“Any action taken will just make things worse” – How Acting Against Assad Can Help Protect Civilians In Syria

Disclaimer: I am just a person with an 2:2 undergraduate degree in International Politics who graduated in 2006, I am by no means an expert on the conflict in Syria. I’m writing this because I keep discussing this online and I just wanted to get most of my thoughts down in one place.

That can be done in Syria that will improve the conditions of the people who are trying to live their lives among  the rack and ruin of a country that has seen up to 180,000 documented deaths as a result of the Syrian Civil War. The number of deaths in the Syrian War now exceeds those of the Bosnian War in the 1990s. The number of civilians alone who have been violently killed during the civil war is over 100,000. Of these 100,000 92% were killed by the actions of the Syrian government forces and their allies. 

As with so much of this war, the figures themselves are subject to intense debate . Like the Bosnian war, there are many sides in the conflict and there is also an international dimension with ISIS spreading themselves between Syria and Iraq, with an international coalition fighting them on the ground and in the air in order to combat that specific threat to international peace and security that spawned wave after wave of brutal attacks in Sryia, Iraq and throughout the Middle East and Europe.

What action could be taken that would make the situation better? Won’t action by the US, France and the UK just make a bad situation worse?

The Syrian government has frequently used chemical weapons in attacks on civilians. This is a clear violation of the Geneva Protocol, which the Syrian Arab Republic acceded to in 1968.  This protocol calls for all parties to not use chemical or bacteriological weapons in warfare. The Syrian Government has violated this treaty., most recently in Douma, repeatedly even after promising to destroy its chemical weapons and facilities after the Ghouta attacks in 2013 that many in the UK remember for the defeat of the government of the day’s motion to authorise UK armed forces to take action against the Syrian regime following the Sarin gas attack that resulted in  the deaths of hundreds of children. This latest use of chemical weapons to attack civilians (the center of the attack was a bakery) was delivered by airstrike. 

The Syrian Air Force is a powerful force multiplier in the Syrian War, the opposition forces do not have an air force and the uncontested airspace allows the Syrian Air Force to operate with impunity and carry out attacks on civilians from the air. Attacks that civilians will find hard to protect themselves against.

What good would “more bombing” do? First of all it would divert the regime’s attention away from, say, gassing civilians, to being forced to protect its assets. Does it risk using its air force to defend Syrian air space or just meekly submit to the will of the US, French and Royal Air Force and Navy planes and missiles? Every day that the Syrian Air Force has to worry about their US, French and UK counterparts is a day that they can’t barrel bomb rebel-held areas.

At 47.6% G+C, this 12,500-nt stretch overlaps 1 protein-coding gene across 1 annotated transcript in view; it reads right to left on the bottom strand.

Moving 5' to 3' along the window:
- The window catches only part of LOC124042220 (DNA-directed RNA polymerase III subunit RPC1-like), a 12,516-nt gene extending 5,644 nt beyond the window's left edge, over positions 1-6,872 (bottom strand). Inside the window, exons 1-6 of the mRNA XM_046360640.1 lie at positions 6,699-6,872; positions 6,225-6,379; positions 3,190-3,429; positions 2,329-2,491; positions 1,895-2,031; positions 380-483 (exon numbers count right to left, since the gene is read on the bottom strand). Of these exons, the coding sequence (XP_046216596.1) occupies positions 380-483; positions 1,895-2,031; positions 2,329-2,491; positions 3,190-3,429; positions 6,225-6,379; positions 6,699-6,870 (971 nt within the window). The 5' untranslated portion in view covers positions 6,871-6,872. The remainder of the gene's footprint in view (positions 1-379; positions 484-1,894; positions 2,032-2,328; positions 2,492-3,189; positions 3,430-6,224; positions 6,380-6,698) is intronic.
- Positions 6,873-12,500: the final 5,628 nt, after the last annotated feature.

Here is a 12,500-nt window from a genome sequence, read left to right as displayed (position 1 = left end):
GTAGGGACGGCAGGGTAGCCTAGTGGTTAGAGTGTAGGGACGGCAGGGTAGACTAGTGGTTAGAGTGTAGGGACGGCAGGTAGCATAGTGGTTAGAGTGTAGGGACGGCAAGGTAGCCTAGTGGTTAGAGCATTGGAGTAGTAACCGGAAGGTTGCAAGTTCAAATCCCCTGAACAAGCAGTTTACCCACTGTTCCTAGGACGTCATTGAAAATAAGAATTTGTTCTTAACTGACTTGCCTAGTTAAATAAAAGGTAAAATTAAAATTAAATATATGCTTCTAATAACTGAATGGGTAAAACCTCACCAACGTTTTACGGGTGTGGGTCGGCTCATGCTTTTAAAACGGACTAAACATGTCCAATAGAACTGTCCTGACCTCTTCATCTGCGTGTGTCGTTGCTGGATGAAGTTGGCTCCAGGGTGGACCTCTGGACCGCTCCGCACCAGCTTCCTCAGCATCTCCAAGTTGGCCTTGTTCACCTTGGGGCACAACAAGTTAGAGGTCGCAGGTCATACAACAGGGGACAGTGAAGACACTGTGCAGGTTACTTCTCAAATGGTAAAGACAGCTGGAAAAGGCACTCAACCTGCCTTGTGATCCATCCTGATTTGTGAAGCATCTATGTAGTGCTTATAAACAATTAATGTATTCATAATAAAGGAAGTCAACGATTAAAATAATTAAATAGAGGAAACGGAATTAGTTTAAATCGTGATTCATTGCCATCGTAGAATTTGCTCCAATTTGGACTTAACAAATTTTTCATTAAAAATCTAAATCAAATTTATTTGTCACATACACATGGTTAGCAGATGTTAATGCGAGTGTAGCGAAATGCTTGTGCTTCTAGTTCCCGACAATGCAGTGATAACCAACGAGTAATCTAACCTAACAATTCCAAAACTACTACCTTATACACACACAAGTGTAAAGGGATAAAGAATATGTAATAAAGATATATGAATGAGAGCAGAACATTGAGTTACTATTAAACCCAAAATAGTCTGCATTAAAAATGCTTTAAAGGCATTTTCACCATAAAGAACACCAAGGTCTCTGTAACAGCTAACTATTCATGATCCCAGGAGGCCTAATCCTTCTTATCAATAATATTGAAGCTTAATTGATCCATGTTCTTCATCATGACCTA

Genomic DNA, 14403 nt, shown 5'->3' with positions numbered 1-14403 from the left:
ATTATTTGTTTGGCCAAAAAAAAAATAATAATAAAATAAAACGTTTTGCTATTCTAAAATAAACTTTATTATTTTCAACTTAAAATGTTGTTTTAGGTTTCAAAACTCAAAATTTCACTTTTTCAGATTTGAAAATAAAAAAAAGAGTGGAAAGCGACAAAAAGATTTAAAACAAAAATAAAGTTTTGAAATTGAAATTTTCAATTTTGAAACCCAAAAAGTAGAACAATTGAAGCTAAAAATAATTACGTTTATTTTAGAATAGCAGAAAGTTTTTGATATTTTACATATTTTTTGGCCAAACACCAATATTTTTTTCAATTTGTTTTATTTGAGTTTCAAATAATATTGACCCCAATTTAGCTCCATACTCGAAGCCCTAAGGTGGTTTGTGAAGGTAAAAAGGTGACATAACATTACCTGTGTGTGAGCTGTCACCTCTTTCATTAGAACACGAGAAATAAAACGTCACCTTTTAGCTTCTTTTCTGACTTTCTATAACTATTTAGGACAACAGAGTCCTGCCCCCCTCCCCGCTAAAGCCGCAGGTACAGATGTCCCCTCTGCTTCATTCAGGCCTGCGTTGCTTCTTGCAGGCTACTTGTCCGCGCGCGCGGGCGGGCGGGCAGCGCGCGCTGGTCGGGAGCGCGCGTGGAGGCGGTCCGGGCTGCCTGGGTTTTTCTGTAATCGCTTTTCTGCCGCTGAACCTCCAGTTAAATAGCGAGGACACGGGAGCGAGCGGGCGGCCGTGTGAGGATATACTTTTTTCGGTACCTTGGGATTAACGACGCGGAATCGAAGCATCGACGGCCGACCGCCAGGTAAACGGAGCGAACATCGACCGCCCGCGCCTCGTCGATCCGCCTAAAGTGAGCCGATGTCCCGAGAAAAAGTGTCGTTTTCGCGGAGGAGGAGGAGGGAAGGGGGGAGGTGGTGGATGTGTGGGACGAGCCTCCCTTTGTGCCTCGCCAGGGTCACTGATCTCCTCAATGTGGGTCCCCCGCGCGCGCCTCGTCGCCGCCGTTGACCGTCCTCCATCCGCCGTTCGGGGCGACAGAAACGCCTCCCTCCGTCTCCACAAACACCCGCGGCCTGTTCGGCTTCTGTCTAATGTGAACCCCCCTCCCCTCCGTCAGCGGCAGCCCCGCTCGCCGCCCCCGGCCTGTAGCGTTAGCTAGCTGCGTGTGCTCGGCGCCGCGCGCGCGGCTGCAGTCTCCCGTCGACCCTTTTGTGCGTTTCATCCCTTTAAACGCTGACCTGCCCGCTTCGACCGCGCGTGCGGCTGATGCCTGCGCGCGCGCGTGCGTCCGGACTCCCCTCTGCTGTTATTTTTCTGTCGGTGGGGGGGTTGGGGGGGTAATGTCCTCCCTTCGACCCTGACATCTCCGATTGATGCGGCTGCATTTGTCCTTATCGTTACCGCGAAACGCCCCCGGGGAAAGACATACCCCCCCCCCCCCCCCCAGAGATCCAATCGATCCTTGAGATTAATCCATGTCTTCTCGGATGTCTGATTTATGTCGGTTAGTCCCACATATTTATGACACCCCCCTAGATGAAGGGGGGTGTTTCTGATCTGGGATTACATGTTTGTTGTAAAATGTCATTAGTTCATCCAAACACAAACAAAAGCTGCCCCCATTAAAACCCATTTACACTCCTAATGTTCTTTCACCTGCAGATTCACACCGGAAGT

Secondly bombing would degrade the Syrian government’s capabilities in the medium term too by attacking and destroying runways, hangars, radar installations, fuel dumps and munitions stores.

Thirdly, the attack would further put the regime on notice that its actions do have consequences. You cannot breach international law, especially international law that pertains to the use of Weapons of Mass Destruction, without their being consequences. The Syrian regime is a pariah and deserves to be punished as such. don’t take my word for it, read Oz Katerji’s excellent article in Newsweek.

There have been four attempts to create a lasting cease fire in the Syrian War with talks held in Geneva. Four times these have failed. If targetted action is taken to degrade the capability of the Syrian armed forces to wage war, the chances of a fifth round of talks happening and succeeding are higher. The idea that air strikes against the principle belligerent partner in the Syrian War might could lead to peace might at first seem counter-productive but this strategy worked in the Bosnian War. Air strikes by NATO against Serb artillery in 1995 convinced the Serbs to go back to talks and the Dayton agreement ended the war as a result.

I’d go further too and establish a no-fly zone for over Syria for the Syrian government forces. No-Fly zones protected the north and south of Iraq from Saddam Hussein’s air forces between 1991 and 2003, allowing a the Kurds in particular to become almost autonomous. Patrolling the no-fly zone will also allow for aerial surveillance to document any war crimes committed on the ground something which needs to be addressed by either a special international tribunal or by bringing cases in the International Criminal Court.

Organisations such as Together For Syria have long argued that the UK can and should take action to protect civilians in Syria, through demanding better standards of intelligence before air strikes are called in against ISIS targets, enabling air drops of humanitarian relief in non-regime held areas, and acting to destroy Assad’s air and heavy artillery capability, thereby helping to protect civilians from the side in the Syrian War that has been responsible for 92% of all civilians killed in the last 7 years.

Doing nothing has enabled a regime to act with impunity and kill 100,000 civilians as a result of its actions and illegally detain and torture thousands more. Air strikes against the regime wont immediately halt the Syrian War, but it could be the starting point for a genuine roadmap to end this nightmare that the UK and the rest of the world has been watching unfold for 7 years.